Solar power, net metering, & fixed rates

Who uses the energy that comes from a solar installation on a rooftop house in a Wisconsin neighborhood, and how does the owner get compensated? For some Wisconsin residents, the rules governing those decisions are changing.

A conversation with RENEW Wisconsin's Tyler Huebner

The Solar Energy Industries Association describes net metering this way:

“Net metering is a billing mechanism that credits solar energy system owners for the electricity they add to the grid. For example, if a residential customer has a PV system on the home's rooftop, it may generate more electricity than the home uses during daylight hours. If the home is net-metered, the electricity meter will run backwards to provide a credit against what electricity is consumed at night or other periods where the home's electricity use exceeds the system's output. Customers are only billed for their ‘net’ energy use.”

Tyler Huebner
Tyler Huebner

Simple, right?

Not necessarily.

Power Points recently sat down with Tyler Huebner, executive director of the renewable energy advocacy and education organization Renew Wisconsin, to talk about net metering and solar growth across the U.S., as well as to get his take on the future of the solar market in Wisconsin and beyond.

According to Huebner, some utilities consider net metering an unfair subsidy. Utilities produce power for three to four cents per kilowatt-hour (kWh). But solar producers generally offset their use at the retail rate, which is about 12 cents per kWh for a residential user. Utilities argue not only that solar producers who capture power during the day are getting credit for electricity used at night (when their solar panels aren’t operating), but that they can also provide daytime electricity for less.

Solar advocates such as Huebner, on the other hand, say net metering is a form of “rough justice” that benefits everyone. Solar producers generate power when power plants have the highest expenses, in the middle of the day, and especially on the hottest days of the year. Advocates also argue that private owners spending their own money to build solar power capacity saves the utility more than the three or four cents per kWh the utilities might otherwise spend. A third potential benefit is that because the sunshine itself is free, solar panels provide cost certainty throughout the life cycle of the units, avoiding the market uncertainty associated with the cost of, say, natural gas.

At the heart of the net metering debate, however, is one question – about how we measure solar’s value – that gets asked different ways:

  • What is the value of solar? Is it 4 cents per kWh or is it 12 cents per kWh?
  • Or how do we measure the societal benefit of an individual putting solar panels on their home or business to provide power for themselves and others?

Tyler Huebner: Another way to ask this question is: are we looking backwards and measuring what we’ve already built, or are we looking forward at how we can avoid the need to build more power plants in the future? There are major benefits to producing power on a residential level.  One is the environmental benefits, because natural gas and coal have various levels of carbon emissions and air pollution that carry with them their own societal costs.

There’s also the benefit of capacity. Solar installations are meeting future energy needs by building the load capacity that the utilities would otherwise have to build. For example, Brooklyn’s utility, Consolidated Edison, recently rejected a proposal to build a billion-dollar substation in favor of locally-sourced solar energy.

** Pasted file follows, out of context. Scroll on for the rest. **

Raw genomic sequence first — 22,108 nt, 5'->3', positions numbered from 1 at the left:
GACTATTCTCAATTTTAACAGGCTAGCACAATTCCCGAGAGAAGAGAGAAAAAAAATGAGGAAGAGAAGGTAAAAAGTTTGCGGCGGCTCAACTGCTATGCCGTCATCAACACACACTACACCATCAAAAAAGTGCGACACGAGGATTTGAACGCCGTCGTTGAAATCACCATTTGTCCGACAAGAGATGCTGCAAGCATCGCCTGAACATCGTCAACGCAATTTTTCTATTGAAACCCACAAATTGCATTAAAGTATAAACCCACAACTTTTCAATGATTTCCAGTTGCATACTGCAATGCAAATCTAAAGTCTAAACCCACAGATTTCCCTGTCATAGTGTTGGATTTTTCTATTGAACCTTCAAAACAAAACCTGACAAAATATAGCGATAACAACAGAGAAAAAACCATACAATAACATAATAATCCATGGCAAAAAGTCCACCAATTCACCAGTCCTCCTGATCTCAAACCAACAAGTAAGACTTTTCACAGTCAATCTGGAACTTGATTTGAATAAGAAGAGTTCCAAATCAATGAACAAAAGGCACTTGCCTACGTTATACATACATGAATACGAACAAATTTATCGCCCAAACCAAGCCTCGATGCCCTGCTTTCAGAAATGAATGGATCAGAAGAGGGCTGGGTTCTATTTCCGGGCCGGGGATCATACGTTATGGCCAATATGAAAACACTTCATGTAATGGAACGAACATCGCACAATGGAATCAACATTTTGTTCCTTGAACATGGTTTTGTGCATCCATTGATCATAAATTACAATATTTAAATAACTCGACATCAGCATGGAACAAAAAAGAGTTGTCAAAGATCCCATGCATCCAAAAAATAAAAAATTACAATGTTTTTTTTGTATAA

Power Points: How has net metering been assessed by states? Are there federal conventions being adopted?

Tyler Huebner: 44 out of 50 states have some form of net metering, so the state of net metering in the U.S. is strong.  Yet there is still a very low level of adoption in most places which makes it difficult to measure net metering’s impact. In Wisconsin, for example, solar penetration is still a fraction of one percent. This makes it hard to perform an analysis on aggregate benefit versus aggregate cost. We’re still in the early stages of this conversation.

The future of solar in Wisconsin and beyond

Power Points: Wisconsin recently allowed utilities to raise the “fixed charge” for ratepayers. How does this impact Wisconsinites?

Tyler Huebner: Utilities charge customers a flat fee, or “fixed charge,” to connect to the grid, which used to be $7-$10 per month for most Wisconsin customers. Since 2014, our major utilities have been raising these to $14-$21 per month.  When first proposed, this was sold by utilities as a need to make up for lost revenue from a few hundred solar installations, when their customer base has 400,000 to 1 million Wisconsin residents. Unfortunately, folks that feel these high fixed charges the most are those who use very little electricity in the first place: those on a fixed income, senior citizens, and those who live in apartments.

Power Points: What do you see as the future of solar, in Wisconsin and across the nation?

Tyler Huebner: Policy matters. At the federal level, the solar tax credit - 30% in 2017, 2018, and 2019 before stepping down to 26% in 2020, and 22% in 2021 - provides incentive for growth. Meanwhile, solar prices are continuing to drop – we’re now seeing a potential payback within a decade – which demonstrates that solar is here to stay. Some renewable energy analysts say solar can expand to provide up to 40% of the state’s electricity usage. From less than one percent today, that’s a tremendous opportunity for economic growth in Wisconsin.